I work for Institute X, an academic institution looking to expand its commercialization opportunities. I want to develop with them a hybrid-open-source strategy for the code written by me and my team. The basic idea is that general-purpose platform code be released as open-source, whereas more-specific and more-innovative application code (built on the platform) should remain protected. My question is about the open-source part, and for that I'm proposing the following:
Release the code under an open source license. Part of our reason for doing this is the same as our reason for publishing scientific findings: we want other scientists to use our work, take it further, improve the world (and along the way, improve our reputation and fundability). Partly it's also because we will benefit from the project's active usage by a broad community, which should provide the feedback that will help us maintain it. We want it to perform robustly, and its documentation to make sense, for our future employees, and we're happy to let the rest of the world be our proving ground for that. Internal-only projects in academic institutions tend to end up shakily duct-taped together and poorly documented, and hence not reusable—by exposing our code to a broader public we want to tie ourselves to the mast with the aim of avoiding that.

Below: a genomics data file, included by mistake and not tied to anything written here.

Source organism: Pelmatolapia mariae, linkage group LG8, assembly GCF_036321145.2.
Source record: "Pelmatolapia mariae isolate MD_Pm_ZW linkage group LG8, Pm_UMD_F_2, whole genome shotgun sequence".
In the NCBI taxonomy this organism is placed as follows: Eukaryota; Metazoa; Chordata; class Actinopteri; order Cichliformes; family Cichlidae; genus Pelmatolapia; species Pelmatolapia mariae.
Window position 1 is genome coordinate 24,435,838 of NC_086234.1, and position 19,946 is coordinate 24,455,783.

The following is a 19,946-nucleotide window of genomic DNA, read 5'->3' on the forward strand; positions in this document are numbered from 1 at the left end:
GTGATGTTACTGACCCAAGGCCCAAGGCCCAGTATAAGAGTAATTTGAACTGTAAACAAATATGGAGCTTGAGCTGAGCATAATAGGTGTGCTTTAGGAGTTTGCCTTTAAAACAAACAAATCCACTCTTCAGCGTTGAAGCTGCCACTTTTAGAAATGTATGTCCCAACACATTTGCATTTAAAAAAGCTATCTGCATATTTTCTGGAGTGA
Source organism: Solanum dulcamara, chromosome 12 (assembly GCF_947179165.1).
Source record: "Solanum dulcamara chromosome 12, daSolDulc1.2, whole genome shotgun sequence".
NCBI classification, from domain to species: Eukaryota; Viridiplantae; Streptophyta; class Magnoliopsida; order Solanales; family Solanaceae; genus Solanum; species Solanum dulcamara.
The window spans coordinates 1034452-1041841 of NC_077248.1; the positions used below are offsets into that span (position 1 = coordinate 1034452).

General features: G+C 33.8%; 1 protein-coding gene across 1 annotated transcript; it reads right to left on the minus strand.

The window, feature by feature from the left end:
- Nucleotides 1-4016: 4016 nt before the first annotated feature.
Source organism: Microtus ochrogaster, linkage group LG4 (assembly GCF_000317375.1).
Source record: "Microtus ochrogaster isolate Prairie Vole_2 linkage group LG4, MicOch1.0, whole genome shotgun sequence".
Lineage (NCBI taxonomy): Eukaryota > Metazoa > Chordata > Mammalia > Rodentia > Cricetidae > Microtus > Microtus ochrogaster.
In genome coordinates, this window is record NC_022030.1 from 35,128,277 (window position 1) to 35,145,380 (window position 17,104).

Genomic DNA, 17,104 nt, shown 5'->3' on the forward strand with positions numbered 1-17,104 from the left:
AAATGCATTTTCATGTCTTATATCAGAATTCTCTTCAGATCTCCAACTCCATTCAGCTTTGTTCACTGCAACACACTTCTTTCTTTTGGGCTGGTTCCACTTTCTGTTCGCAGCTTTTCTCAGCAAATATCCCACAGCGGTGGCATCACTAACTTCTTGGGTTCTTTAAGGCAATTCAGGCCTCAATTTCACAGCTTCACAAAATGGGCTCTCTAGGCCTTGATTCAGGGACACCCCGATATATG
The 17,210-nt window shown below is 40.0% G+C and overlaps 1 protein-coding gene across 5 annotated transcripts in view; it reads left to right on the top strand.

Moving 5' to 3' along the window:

Use the GPL. Partly because that's a way of ensuring that, to the extent we have made the code free, it remains so. Partly it's also the because the GPL is restrictive: the strings it attaches provide a disincentive to many commercial use-cases, which in turn provides an incentive for some users to contact us about other licensing options.
Remain (explicitly) open to parallel licensing: if users want to remove the GPL strings, work out some mutually beneficial licensing agreement with them. Thus, the code still has potential value to us as copyright-protected IP.
I'm unaware of the best practices for this, but the first step in the GPL How-To seems to be to get the company/institute to disclaim copyright interest entirely and assign it to the author. The copyright statement in the release would then read "(c) 2018 [Employee's Name]". However this advice seems to be written under the assumption that open-sourcing is equivalent to the institution having zero interest in the IP. That's not the case—given the parallel-licensing strategy it would actually make sense for Institute X to retain the copyright, while permitting parallel release under GPL.
So under the assumption that X retains copyright, let's consider the project's future. Say I leave Institute X. Afterwards, I might still be best-placed to improve/maintain the project, and of course nothing would stop me forking it. But I would not be the copyright holder so I would be bound by the GPL just like anybody else. To my mind that's good for me, but less so for X: it means (a) I couldn't transfer the copyright for my improvements back to X, and (b) I'd have no incentive to do so. So to me it seems to make sense to write an agreement now that would grant me both that right and that incentive (a cut of any licensing fees).
I'm asking whether this makes sense, and what precedents there might be for this kind of strategy—does it have a name? More specifically, what precedent is there for this kind of agreement between coder and employer? Are there template agreements out there? Or would Institute X have to work out the details from scratch? The latter might discourage them from adopting this route at all.